PLANS to reduce the number of senior officers at a Yorkshire council from 14 to nine have been drawn up by its new chief executive in a bid to save more than £200,000 and stabilise the authority’s leadership.
Several senior officers have recently left Barnsley Council, which is going through a radical cost-cutting exercise in response to Government cuts.
The programme was instigated by former chief executive Phil Coppard.
His replacement Diana Terris took over in the summer and a number of interim directors are already in place to run departments which face severe challenges, such as poor levels of performance in schools.
Mr Coppard left the authority in January this year after 36 years and it later emerged that he stepped down after losing the backing of council leader Steve Houghton and the controlling Labour group.
He had been due to retire in April, but his early departure led to some uncertainty at the top of the council, with his deputy Steve Pick taking over until Ms Terris was appointed from Warrington Council.
But Mr Pick also left his post immediately the new chief executive was appointed in July, and since then the director of children’s services, director of public health and several other top officers have gone.
In a report to Coun Houghton and his ruling cabinet, which meets this week, Ms Terris sets out her plan which she says will save money and reduce bureaucracy, without leading to redundancies and associated payouts.
She also says that, if agreed, the measures will take effect immediately, with a further review of “senior management capacity of the council in 2013-14 with a view to realigning further from April 1 2014.”
The report says: “It is essential that there is sufficient leadership and management capacity to deliver the council’s priorities during a time of unprecedented challenge for all local authorities.”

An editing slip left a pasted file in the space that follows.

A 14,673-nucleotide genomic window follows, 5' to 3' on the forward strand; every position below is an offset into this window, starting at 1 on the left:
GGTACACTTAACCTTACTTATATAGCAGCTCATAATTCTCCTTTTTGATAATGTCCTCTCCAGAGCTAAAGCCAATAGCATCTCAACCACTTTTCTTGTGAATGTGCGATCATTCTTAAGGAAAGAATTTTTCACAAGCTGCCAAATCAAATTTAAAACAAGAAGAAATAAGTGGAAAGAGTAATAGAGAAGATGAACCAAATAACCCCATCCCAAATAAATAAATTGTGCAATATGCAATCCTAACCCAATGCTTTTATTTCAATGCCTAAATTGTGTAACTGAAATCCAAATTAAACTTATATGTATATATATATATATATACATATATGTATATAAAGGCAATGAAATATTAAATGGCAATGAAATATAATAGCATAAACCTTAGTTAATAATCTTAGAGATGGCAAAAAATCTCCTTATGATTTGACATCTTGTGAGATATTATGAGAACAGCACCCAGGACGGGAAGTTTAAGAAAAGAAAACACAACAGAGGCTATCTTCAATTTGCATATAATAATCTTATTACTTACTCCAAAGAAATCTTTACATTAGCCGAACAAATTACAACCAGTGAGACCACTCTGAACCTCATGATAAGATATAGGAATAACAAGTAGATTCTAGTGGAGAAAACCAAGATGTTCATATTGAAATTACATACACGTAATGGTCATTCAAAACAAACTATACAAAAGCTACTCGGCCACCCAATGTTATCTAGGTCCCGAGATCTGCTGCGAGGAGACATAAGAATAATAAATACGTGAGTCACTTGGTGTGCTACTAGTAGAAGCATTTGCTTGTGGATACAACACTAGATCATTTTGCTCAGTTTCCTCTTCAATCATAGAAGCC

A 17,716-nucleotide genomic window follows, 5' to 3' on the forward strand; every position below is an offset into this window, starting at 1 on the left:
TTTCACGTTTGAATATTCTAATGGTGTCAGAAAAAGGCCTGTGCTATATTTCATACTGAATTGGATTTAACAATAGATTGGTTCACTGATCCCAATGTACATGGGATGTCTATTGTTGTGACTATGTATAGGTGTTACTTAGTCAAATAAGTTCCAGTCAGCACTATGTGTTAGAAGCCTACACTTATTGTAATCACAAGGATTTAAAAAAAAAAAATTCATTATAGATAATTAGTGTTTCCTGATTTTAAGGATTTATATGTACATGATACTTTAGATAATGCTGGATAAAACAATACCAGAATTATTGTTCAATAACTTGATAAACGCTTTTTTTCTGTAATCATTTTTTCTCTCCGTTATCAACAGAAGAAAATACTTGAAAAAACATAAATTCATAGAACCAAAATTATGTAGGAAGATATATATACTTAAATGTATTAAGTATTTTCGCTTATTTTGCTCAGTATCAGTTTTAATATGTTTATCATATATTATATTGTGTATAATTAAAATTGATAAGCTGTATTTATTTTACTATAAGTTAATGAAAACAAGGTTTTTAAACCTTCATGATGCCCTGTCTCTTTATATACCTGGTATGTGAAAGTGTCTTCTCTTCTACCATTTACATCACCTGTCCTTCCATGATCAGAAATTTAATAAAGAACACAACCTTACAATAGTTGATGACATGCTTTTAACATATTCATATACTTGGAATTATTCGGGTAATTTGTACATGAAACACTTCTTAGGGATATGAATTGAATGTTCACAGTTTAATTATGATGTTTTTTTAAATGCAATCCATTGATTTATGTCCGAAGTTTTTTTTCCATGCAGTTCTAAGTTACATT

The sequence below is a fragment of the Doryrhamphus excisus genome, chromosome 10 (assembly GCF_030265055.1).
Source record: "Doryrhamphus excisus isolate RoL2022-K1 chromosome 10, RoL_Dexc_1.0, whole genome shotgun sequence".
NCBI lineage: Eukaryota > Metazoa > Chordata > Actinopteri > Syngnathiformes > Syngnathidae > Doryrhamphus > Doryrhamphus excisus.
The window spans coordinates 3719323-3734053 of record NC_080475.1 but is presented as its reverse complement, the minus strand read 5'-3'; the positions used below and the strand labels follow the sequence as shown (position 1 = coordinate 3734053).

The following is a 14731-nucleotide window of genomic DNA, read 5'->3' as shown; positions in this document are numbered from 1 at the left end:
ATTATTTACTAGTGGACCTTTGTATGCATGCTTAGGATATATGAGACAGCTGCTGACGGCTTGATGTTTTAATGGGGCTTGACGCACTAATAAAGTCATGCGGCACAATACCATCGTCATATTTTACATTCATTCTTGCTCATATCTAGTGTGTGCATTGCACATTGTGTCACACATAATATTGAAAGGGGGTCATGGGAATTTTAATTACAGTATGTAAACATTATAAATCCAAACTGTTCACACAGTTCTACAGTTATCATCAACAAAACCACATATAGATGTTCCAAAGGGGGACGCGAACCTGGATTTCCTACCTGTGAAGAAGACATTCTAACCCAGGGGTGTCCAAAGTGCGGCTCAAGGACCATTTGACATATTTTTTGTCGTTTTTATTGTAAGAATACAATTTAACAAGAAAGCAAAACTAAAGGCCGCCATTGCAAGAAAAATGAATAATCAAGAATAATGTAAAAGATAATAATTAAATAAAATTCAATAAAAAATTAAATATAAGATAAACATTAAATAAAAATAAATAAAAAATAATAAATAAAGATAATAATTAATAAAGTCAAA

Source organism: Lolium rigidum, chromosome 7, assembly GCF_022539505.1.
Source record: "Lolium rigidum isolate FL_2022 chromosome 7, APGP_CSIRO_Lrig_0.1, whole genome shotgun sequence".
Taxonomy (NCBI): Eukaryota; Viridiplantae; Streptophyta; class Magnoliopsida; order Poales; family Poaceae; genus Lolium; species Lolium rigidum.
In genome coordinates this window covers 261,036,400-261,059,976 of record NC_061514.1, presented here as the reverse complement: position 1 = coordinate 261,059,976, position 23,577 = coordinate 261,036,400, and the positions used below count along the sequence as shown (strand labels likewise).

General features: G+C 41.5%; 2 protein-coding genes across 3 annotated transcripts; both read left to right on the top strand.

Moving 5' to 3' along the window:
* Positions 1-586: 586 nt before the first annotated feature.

Ms Terris, who was appointed on a salary of £148,500 a year –around £10,000 a year more than her predecessor – plans to do away with the deputy chief executive role altogether and lose five assistant directors.
She then plans to employ an executive director of corporate services, on a salary of £110,000, while reshuffling the staff she has left into the remaining seven top authority jobs, some of which will be renamed.
Her report said the current senior management structure of the council, including the deputy chief executive and assistant director posts, costs £2.31m.
If the plans were accepted, it would lead to a saving of £220,000 which would contribute towards the budget shortfalls identified in the council’s medium-term financial strategy.
“In addition, there may be further savings in senior management costs when the further review has concluded,” Ms Terris added.
Another role to disappear under the proposals includes the council’s head of communications, whose responsibilities will be subsumed into a new assistant chief executive for human resources and performance.
The borough secretary role will also be axed with many of its responsibilities passing to the new executive director – who may be recruited from within or from outside the council.
According to the job description, the new role will have a wide remit, from taking control of the council’s corporate services to overseeing the health of the borough’s residents.
It says the postholder will be responsible for “ensuring that Barnsley is recognised as one of the best places to live and work in the UK, where everyone enjoys a good quality of life”.
The role will also involve “leading the council through a process of continuous improvement to deliver services that are customer-centric in the most effective and efficient manner”.